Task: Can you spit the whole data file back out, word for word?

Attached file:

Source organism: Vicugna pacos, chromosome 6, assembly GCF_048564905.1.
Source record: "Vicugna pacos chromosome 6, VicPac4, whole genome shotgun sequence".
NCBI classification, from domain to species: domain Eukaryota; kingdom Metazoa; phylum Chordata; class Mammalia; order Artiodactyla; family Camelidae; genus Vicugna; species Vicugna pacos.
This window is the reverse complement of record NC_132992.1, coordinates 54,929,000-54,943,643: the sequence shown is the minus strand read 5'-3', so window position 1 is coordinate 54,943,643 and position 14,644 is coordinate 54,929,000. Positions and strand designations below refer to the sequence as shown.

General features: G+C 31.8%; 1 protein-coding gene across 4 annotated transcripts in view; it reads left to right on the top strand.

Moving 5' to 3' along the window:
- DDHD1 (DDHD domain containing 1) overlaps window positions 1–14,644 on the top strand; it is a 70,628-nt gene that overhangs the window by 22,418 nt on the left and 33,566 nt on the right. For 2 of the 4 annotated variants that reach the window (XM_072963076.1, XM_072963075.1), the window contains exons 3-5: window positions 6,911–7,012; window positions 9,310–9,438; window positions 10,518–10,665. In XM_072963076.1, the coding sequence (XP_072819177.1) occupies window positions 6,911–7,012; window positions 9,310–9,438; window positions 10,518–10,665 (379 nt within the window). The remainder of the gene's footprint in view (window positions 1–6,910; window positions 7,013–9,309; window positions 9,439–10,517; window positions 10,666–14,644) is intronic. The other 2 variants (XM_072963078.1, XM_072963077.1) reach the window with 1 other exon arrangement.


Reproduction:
Source organism: Vicugna pacos, chromosome 6, assembly GCF_048564905.1.
Source record: "Vicugna pacos chromosome 6, VicPac4, whole genome shotgun sequence".
NCBI classification, from domain to species: domain Eukaryota; kingdom Metazoa; phylum Chordata; class Mammalia; order Artiodactyla; family Camelidae; genus Vicugna; species Vicugna pacos.
This window is the reverse complement of record NC_132992.1, coordinates 54,929,000-54,943,643: the sequence shown is the minus strand read 5'-3', so window position 1 is coordinate 54,943,643 and position 14,644 is coordinate 54,929,000. Positions and strand designations below refer to the sequence as shown.

General features: G+C 31.8%; 1 protein-coding gene across 4 annotated transcripts in view; it reads left to right on the top strand.

Moving 5' to 3' along the window:
- DDHD1 (DDHD domain containing 1) overlaps window positions 1–14,644 on the top strand; it is a 70,628-nt gene that overhangs the window by 22,418 nt on the left and 33,566 nt on the right. For 2 of the 4 annotated variants that reach the window (XM_072963076.1, XM_072963075.1), the window contains exons 3-5: window positions 6,911–7,012; window positions 9,310–9,438; window positions 10,518–10,665. In XM_072963076.1, the coding sequence (XP_072819177.1) occupies window positions 6,911–7,012; window positions 9,310–9,438; window positions 10,518–10,665 (379 nt within the window). The remainder of the gene's footprint in view (window positions 1–6,910; window positions 7,013–9,309; window positions 9,439–10,517; window positions 10,666–14,644) is intronic. The other 2 variants (XM_072963078.1, XM_072963077.1) reach the window with 1 other exon arrangement.